The apoptotic effects of EFS ethanol extract (ESE) in A549 lung cancer cells were investigated, ESE induces apoptosis via the regulation of mitochondrial outer membrane potential and generation of ROS. ESE-induced A549 apoptosis is in a p53-dependent manner, in addition, ESE suppressed tumor growth in Balb/c-nu mice bearing A549 xenografts and activated p53 protein [16]. E. ferox seed shell extracts (200 μg/mL) showed an inhibitory effect on SGC7901 and HepG2 cell proliferation, with the inhibition rate being 92.63% and 72.40%, respectively. E. ferox seed shell extracts (200–800 μg/mL) arrest SGC7901 cells in the G0/G1 phase, and 50–200 μg/mL E. ferox seed shell extracts arrest HepG2 cells in the S phase. Meanwhile, the cell mitochondrial membrane potential was significantly reduced and the intracellular calcium influx was increased [40]. Treatment of melan-a cells with 30 μg/mL EFS ethyl acetate fraction produced a strong inhibition of cellular tyrosinase and melanin synthesis, and the lysosomal degradation of tyrosinase was involved in melanogenesis inhibition [23]. Resorcinol (95) inhibited melanin synthesis in B16F10 melanoma cells with an IC50 value of 492.8 μM [41].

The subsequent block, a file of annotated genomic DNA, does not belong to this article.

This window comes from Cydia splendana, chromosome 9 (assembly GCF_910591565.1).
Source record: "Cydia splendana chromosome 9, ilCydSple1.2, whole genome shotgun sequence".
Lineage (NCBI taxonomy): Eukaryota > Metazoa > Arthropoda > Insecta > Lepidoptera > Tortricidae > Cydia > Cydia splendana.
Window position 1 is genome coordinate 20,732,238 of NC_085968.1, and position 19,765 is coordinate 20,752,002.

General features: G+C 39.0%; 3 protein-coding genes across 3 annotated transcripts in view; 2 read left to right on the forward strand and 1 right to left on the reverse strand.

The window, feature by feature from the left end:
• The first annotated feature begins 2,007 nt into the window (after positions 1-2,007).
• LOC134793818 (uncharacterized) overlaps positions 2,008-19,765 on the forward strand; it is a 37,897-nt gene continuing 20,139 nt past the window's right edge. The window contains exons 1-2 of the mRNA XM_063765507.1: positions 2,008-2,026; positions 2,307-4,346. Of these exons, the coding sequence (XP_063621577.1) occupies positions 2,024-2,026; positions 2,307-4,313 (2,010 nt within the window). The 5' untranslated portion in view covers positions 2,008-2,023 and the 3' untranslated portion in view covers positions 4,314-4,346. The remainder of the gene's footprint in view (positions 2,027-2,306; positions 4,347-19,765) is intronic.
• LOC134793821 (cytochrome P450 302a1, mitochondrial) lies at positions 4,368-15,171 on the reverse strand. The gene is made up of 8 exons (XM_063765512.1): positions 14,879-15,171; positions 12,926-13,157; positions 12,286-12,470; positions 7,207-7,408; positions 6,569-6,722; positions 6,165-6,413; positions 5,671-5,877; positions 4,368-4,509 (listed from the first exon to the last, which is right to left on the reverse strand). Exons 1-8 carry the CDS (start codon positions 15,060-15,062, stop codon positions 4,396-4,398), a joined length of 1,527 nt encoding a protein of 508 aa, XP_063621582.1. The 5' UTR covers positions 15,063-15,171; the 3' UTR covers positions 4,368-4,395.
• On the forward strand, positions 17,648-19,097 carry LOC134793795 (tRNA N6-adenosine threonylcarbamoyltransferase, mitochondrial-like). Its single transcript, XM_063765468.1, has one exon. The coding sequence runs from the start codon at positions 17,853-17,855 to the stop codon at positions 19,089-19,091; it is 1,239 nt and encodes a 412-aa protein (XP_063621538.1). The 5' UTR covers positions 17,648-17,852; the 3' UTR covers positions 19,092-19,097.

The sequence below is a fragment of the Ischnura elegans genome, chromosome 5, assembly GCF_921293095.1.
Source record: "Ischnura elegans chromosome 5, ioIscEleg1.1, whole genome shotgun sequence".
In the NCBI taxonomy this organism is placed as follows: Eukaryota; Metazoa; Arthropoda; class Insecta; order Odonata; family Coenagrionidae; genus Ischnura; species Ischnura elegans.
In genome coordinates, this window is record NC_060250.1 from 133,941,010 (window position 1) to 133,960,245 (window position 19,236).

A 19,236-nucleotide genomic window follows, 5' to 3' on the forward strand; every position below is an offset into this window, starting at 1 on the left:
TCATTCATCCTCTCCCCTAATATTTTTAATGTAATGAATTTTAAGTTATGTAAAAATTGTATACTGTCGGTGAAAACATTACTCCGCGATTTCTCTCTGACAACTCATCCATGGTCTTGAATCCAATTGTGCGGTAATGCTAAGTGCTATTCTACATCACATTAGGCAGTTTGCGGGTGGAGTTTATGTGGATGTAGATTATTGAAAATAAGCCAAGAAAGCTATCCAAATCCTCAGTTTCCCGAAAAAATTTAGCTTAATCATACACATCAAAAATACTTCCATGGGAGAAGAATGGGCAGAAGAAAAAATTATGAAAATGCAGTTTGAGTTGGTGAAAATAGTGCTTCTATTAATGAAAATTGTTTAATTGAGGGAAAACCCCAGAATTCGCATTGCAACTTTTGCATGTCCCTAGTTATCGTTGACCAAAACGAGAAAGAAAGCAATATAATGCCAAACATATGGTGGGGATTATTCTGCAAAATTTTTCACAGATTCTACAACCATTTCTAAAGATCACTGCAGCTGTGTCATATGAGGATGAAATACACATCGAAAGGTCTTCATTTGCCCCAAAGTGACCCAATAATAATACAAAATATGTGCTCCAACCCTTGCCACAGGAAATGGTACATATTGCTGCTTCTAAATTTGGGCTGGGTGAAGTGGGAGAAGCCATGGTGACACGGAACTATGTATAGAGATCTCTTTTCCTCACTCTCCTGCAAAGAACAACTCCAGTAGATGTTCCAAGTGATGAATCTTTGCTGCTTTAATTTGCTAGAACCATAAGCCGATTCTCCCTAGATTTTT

Two cerebrosides, ferocerebrosides A and B, were isolated from the methanol extract of EFS, and they showed marginal toxicity against brine shrimp with LC50 values of 0.17 and 0.20 mM, respectively [42]. The toxicity study of a new glucan EFSP-1, obtained from EFS, was performed on HepG2 and 3T3-L1 cells, and no obvious toxicity was observed at doses between 100 and 400 μg/mL [32]. Neuroprotective effect of EFS subfractions against glutamate-induced cytotoxicity in hybridoma cells N18-RE-105 was investigated. The EFS ethanolic extract showed a dose-dependent protective effect against 20 mM glutamate-induced neuronal cell death. EFS ethanolic extract was subfractionated with hexane, diethyl ether, and ethyl acetate, the hexane fraction showed the strongest neuroprotective effect against glutamate-induced N18-RE-105 cells. The results suggest that EFS can be used as chemotherapeutic agents in the treatment of neurological disorders [43].